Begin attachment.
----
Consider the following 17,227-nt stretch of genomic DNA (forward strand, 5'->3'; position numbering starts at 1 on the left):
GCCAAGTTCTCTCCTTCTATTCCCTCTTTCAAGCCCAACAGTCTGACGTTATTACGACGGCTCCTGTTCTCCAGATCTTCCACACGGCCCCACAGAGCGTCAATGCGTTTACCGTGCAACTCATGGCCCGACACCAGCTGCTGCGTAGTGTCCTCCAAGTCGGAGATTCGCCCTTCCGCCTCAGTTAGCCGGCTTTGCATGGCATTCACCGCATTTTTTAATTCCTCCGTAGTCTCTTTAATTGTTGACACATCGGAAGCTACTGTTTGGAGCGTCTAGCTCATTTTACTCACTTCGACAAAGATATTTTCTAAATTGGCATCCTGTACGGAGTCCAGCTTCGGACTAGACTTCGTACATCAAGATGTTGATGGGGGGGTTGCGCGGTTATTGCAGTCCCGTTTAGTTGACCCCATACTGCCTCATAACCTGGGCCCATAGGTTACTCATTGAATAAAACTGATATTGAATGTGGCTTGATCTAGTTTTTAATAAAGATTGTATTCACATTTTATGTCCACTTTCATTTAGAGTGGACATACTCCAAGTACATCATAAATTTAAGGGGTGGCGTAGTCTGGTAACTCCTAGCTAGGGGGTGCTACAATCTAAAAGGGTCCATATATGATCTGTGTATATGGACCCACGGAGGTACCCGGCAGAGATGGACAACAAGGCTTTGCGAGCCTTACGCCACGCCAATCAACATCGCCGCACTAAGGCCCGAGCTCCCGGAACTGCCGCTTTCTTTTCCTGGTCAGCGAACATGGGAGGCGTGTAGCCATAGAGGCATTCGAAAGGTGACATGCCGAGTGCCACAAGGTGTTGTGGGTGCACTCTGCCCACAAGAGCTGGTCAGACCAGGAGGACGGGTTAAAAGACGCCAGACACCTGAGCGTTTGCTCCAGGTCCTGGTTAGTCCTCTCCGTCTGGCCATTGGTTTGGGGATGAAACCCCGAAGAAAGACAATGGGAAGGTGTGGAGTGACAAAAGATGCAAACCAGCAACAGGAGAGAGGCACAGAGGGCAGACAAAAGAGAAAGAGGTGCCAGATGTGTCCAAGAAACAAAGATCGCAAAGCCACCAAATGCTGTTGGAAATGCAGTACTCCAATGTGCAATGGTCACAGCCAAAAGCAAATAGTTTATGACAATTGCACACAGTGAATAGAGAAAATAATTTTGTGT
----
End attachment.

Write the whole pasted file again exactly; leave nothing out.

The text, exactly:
Consider the following 17,227-nt stretch of genomic DNA (forward strand, 5'->3'; position numbering starts at 1 on the left):
GCCAAGTTCTCTCCTTCTATTCCCTCTTTCAAGCCCAACAGTCTGACGTTATTACGACGGCTCCTGTTCTCCAGATCTTCCACACGGCCCCACAGAGCGTCAATGCGTTTACCGTGCAACTCATGGCCCGACACCAGCTGCTGCGTAGTGTCCTCCAAGTCGGAGATTCGCCCTTCCGCCTCAGTTAGCCGGCTTTGCATGGCATTCACCGCATTTTTTAATTCCTCCGTAGTCTCTTTAATTGTTGACACATCGGAAGCTACTGTTTGGAGCGTCTAGCTCATTTTACTCACTTCGACAAAGATATTTTCTAAATTGGCATCCTGTACGGAGTCCAGCTTCGGACTAGACTTCGTACATCAAGATGTTGATGGGGGGGTTGCGCGGTTATTGCAGTCCCGTTTAGTTGACCCCATACTGCCTCATAACCTGGGCCCATAGGTTACTCATTGAATAAAACTGATATTGAATGTGGCTTGATCTAGTTTTTAATAAAGATTGTATTCACATTTTATGTCCACTTTCATTTAGAGTGGACATACTCCAAGTACATCATAAATTTAAGGGGTGGCGTAGTCTGGTAACTCCTAGCTAGGGGGTGCTACAATCTAAAAGGGTCCATATATGATCTGTGTATATGGACCCACGGAGGTACCCGGCAGAGATGGACAACAAGGCTTTGCGAGCCTTACGCCACGCCAATCAACATCGCCGCACTAAGGCCCGAGCTCCCGGAACTGCCGCTTTCTTTTCCTGGTCAGCGAACATGGGAGGCGTGTAGCCATAGAGGCATTCGAAAGGTGACATGCCGAGTGCCACAAGGTGTTGTGGGTGCACTCTGCCCACAAGAGCTGGTCAGACCAGGAGGACGGGTTAAAAGACGCCAGACACCTGAGCGTTTGCTCCAGGTCCTGGTTAGTCCTCTCCGTCTGGCCATTGGTTTGGGGATGAAACCCCGAAGAAAGACAATGGGAAGGTGTGGAGTGACAAAAGATGCAAACCAGCAACAGGAGAGAGGCACAGAGGGCAGACAAAAGAGAAAGAGGTGCCAGATGTGTCCAAGAAACAAAGATCGCAAAGCCACCAAATGCTGTTGGAAATGCAGTACTCCAATGTGCAATGGTCACAGCCAAAAGCAAATAGTTTATGACAATTGCACACAGTGAATAGAGAAAATAATTTTGTGT